There are few things that are certain in life: death, taxes and broken promises. Whilst all these things are inevitable, it doesn’t make them any less painful when they occur. Broken promises may be the most painful of the three mentioned since it is the one scenario where both parties can feel the adverse effects. Promises are made to be kept and yet they are so easily broken. What makes it worse is when, as Christians, we break the promises we have made to God. The regret seems to linger no matter the sincerity of our confession. So how can we reconcile broken promises with the mercy of God?
No Confidence in the Flesh
I’m sure if you asked any Christian whether they loved God the answer will be yes. Yet, if these same Christians were to answer whether they have lived in such a way that reflects this confession the answer may change. One reason could be that we often have greater confidence in ourselves than we ought to. This was the case for Peter on the night Jesus was arrested. Jesus foretells the abandonment of the disciples before His arrest, Peter denies that this fate will befall him (Mark 14:27-29). Jesus then tells Peter that He will also deny Him three times and Peter once again rejects the possibility of this happening (Mark 14:30-31). Are we noticing a theme? Peter’s eagerness to declare his holiness made him dismiss his weaknesses. Peter had greater confidence in what he wouldn’t do rather than what Jesus had done for him (Luke 22:31-32). Can we relate? Have we in our zeal promised God we would never do a particular sin only for us to fall anyway? Any confidence in the flesh will always make us susceptible to sin. Like Peter, we must not boast about what we think we won’t do rather believe that Jesus knows better than we do.
The Hall of Failure
In Hebrews 11 the author details the heroes of the Old Testament whose lives are marked by their faith in God. These heroes are often considered to be in the “hall of faith”. However, these men and women’s lives were not just hallmarked by faith but also by failure. Noah was a drunk, Moses was a murderer, Jacob was a deceiver, Samson was arrogant and proud, David was a murderer and adulterer. The book of Hebrews doesn’t identify these men by their sin but by their faith. That is the hope that the gospel grants us. “Therefore, if anyone is in Christ, he is a new creation. The old has passed away; behold, the new has come” (2 Corinthians 5:17). We don’t have to identify with our sins or our broken promises. If you’re a Christian you have a new identity; you are a child of God.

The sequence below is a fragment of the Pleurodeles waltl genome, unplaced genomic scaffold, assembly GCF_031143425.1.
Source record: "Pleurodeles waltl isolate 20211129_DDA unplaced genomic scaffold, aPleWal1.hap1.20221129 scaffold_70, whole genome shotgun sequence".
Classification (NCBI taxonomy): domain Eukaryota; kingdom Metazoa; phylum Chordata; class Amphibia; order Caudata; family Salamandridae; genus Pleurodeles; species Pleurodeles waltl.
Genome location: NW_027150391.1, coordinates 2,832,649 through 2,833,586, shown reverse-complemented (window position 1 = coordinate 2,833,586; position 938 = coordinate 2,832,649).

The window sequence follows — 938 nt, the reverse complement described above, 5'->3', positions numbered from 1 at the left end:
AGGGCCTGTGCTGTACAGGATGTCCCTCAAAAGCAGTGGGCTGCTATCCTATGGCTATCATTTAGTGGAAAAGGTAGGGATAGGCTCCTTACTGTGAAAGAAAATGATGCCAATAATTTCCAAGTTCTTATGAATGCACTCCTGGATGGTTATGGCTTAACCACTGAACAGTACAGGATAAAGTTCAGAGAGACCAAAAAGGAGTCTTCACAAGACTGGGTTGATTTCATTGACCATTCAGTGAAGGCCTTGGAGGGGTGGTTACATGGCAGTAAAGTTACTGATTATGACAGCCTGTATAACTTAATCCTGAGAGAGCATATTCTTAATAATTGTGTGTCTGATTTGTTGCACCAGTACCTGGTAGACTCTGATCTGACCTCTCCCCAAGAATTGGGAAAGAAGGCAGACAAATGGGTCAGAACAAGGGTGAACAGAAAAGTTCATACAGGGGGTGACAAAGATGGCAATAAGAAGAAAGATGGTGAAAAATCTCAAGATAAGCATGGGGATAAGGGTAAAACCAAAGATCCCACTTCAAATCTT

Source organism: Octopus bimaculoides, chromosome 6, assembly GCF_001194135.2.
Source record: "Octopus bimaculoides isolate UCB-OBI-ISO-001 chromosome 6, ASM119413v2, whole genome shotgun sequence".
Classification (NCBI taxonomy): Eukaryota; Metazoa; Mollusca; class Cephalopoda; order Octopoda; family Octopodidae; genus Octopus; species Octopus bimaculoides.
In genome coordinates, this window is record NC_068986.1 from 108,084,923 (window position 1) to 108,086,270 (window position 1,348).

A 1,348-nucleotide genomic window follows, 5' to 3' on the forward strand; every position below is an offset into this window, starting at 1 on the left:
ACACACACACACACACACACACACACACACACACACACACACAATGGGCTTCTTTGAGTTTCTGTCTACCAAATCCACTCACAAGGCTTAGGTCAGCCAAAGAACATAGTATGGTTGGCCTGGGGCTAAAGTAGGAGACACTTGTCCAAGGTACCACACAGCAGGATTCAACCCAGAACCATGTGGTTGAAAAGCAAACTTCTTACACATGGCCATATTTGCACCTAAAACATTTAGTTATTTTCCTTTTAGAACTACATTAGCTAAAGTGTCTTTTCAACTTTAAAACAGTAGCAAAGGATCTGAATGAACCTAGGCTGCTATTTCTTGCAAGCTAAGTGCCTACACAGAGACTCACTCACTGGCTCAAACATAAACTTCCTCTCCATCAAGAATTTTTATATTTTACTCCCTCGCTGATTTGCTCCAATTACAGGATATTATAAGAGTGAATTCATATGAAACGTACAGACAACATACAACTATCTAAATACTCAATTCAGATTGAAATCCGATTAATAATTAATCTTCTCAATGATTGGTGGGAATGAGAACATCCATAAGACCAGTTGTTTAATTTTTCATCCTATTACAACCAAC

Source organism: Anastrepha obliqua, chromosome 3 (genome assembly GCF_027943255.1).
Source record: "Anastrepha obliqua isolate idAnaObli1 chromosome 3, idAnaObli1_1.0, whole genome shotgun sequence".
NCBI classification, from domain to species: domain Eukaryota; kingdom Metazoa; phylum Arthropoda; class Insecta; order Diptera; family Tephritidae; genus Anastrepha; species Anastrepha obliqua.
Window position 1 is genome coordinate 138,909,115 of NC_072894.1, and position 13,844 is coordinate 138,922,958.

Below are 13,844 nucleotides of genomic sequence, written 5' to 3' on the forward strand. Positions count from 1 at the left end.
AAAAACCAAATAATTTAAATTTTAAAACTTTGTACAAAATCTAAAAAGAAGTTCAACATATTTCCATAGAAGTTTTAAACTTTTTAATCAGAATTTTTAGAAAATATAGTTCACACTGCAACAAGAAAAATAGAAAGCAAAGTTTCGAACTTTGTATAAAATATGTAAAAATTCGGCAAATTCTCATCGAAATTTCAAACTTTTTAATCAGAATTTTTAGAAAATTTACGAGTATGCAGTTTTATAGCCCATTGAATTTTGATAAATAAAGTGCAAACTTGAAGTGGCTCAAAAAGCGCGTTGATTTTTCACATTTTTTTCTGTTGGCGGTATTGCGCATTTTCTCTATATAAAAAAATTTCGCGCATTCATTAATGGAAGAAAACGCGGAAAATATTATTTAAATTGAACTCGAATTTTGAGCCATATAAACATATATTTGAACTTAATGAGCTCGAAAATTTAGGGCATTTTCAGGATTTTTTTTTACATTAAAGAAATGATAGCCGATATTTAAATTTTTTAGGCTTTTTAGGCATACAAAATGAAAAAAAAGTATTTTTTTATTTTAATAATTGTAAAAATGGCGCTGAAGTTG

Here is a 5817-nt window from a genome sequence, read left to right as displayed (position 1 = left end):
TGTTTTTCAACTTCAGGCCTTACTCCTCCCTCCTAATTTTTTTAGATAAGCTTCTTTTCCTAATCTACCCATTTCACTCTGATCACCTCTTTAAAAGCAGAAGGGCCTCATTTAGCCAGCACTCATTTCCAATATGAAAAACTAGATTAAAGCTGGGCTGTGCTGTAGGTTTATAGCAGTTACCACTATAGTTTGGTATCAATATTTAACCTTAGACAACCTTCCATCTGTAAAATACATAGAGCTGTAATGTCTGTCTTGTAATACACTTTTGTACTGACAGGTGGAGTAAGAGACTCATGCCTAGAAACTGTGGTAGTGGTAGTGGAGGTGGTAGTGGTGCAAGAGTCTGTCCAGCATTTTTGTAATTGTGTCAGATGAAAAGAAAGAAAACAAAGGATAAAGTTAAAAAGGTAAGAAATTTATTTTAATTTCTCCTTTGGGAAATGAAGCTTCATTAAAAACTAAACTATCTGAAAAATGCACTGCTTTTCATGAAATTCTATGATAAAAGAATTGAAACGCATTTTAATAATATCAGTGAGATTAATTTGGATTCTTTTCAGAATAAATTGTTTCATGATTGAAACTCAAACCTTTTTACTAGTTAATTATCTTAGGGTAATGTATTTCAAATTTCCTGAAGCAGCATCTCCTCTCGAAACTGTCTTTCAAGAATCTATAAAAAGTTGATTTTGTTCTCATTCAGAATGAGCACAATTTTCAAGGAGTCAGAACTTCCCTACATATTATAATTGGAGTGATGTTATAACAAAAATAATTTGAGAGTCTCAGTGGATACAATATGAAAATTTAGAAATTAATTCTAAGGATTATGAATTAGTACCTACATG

Promises to God are easy to make and hard to fulfill. God doesn’t want us to make promises in an attempt to show our fidelity. God prefers for us to simply show our fidelity (Matthew 5:37). The pressure we can put on ourselves to prove our righteousness is rooted in pride, not grace. We are not saved by the promises we try to keep, instead, we are saved because God keeps His promises (Genesis 3:15). If you’re like Peter and are crushed under the weight of your broken promises, that’s good. We should be grieved when we sin against our Father (2 Corinthians 7:9-10). But grief is not hopelessness. In our sadness, we have a Father who will lift our head up and embrace us with overwhelming grace (Hebrew 4:16). If you are worried that you have sinned too much to be forgiven, Jesus says, look to the Cross, my grace is much more (Romans 5:20-21).